Orlando Apopka Airport sits a Convair CV-240 undergoing renovation by and for the U.S. Airline Industry Museum Foundation (USAIMF). I spotted it while driving up to Renninger's Antique Center up Mt. Dora to visit a mutual friend who sells antiques. On the way back we stopped at the airport and I walked up the taxiway to where the 240 was sitting.
According to the USAIMF website the 240 sat for 12 years, from 1997 to 2009, at the Daytona Beach (Florida) International Airport before it was moved to its current location. Since then volunteers have been involved in essentially a work of love in restoring the old airliner from the inside out. When I stopped by today, two volunteers were working to tape up the outside windows in preparation for repainting the exterior in the aircraft's original livery. Whether that livery will be American Airlines, or one of the other carriers that flew her, I have no idea. But from what I saw the aircraft's exterior needs a good deal of love.
The aircraft is being prepared as a museum display, not for return to flight. As good as this aircraft was in her day (and she was quite good), the amount of money and time required to make her airworthy again is only for the very, very rich. Cleaning her up as an exhibit is a lot less expensive, but still costly in time and money. This aircraft has been siting here so long that it shows up on Google Maps.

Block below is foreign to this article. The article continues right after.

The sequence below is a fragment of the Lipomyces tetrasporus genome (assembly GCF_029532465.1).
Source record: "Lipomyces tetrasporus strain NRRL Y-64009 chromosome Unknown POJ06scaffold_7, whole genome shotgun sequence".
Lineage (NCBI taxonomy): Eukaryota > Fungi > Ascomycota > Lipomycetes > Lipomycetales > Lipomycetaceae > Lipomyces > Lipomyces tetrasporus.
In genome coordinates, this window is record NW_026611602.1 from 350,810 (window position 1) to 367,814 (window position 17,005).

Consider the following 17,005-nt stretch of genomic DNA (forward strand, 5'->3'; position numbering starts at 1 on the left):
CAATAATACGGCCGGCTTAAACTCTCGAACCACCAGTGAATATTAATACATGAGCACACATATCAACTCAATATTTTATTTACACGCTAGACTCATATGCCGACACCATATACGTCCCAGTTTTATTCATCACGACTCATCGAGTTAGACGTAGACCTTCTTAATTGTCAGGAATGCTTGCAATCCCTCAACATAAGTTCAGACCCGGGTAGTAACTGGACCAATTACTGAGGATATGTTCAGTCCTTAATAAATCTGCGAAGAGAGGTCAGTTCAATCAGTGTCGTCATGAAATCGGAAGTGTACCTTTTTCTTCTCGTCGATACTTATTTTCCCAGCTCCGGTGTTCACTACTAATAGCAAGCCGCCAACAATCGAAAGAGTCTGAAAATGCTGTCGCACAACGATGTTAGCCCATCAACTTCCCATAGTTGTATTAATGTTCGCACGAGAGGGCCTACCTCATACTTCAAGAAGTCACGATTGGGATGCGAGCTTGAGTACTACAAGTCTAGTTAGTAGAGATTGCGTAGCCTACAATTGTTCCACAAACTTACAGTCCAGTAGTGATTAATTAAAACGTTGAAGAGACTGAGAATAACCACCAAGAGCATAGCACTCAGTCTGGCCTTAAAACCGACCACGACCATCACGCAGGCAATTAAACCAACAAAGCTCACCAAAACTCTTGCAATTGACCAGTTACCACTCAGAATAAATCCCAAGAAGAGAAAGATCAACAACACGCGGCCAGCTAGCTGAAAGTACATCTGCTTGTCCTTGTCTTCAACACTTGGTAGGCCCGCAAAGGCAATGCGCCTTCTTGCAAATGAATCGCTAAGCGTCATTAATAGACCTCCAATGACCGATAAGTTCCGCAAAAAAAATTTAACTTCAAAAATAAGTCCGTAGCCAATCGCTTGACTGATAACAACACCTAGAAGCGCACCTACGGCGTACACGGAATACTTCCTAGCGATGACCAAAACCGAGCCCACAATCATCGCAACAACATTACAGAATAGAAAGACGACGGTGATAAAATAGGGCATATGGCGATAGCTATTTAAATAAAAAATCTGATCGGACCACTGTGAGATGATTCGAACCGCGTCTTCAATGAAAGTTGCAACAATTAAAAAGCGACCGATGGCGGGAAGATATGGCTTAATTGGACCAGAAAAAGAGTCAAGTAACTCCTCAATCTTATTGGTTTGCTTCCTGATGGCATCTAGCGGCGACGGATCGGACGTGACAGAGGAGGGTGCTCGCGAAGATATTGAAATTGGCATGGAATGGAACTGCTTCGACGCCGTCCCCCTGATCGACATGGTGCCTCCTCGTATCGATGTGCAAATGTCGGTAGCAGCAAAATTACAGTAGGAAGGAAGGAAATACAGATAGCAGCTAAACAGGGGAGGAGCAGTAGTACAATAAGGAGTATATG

Convair was the result of the merger of Consolidated Aircraft and Vultee Aircraft in 1943. The resultant company, Consolidated Vultee Aircraft Corporation was eventually shortened to Convair (Consolidate Vultee Aircraft).
Convair is a storied aerospace company of firsts, responsible for the Convair B-36, the first delta-winged fighter aircraft, the F-102 and the F-106, and the B-58 Hustler. Convair developed the first deployed U.S. ICBM, the Atlas. Combined with the Centaur upper stage it was the launch vehicle for the first U.S. manned spacecraft, the Mercury. As a child of the 60's the space program, in particular Mercury, Gemini, and Apollo, were magical touchstones to the future for me. I could never get enough, building every model that came out of every spacecraft that flew. Somewhere in my attic I still have Revell models of a Gemini and Apollo spacecraft, which I keep promising myself, after some 30+ years, that I'll eventually get around to building and finishing out.
Convair made an attempt to manufacture and market commercial aviation aircraft such as the CV-240 family of prop-driven aircraft and the Convair 880 and 990 jet aircraft. I remember both the CV-440 and the CV-880 through my dad's employer, Delta Airlines out at the Atlanta Airport (which grew into Hartsfield International). In particular I remember driving out to the old Atlanta Airport as a young child to pick up my grandmother, who at the time flew up from Savannah on the 440s. I remember at least once going out to the gate and watching her walk down the Convair's built-in staircase onto the tarmac and then into the building to great us and give us all hugs. This was long before the time we live in now, where we walk onto and off today's aircraft through a covered air-conditioned walkway. What's interesting is that the 440 moved the stairway from the forward starboard side to the forward port side.
Taken with the E-P2 and E-PL1 with various lenses, post processed in LightRoom 4.1 and Silver Efex Pro.
U.S. Airline Industry Museum Foundation Facebook Page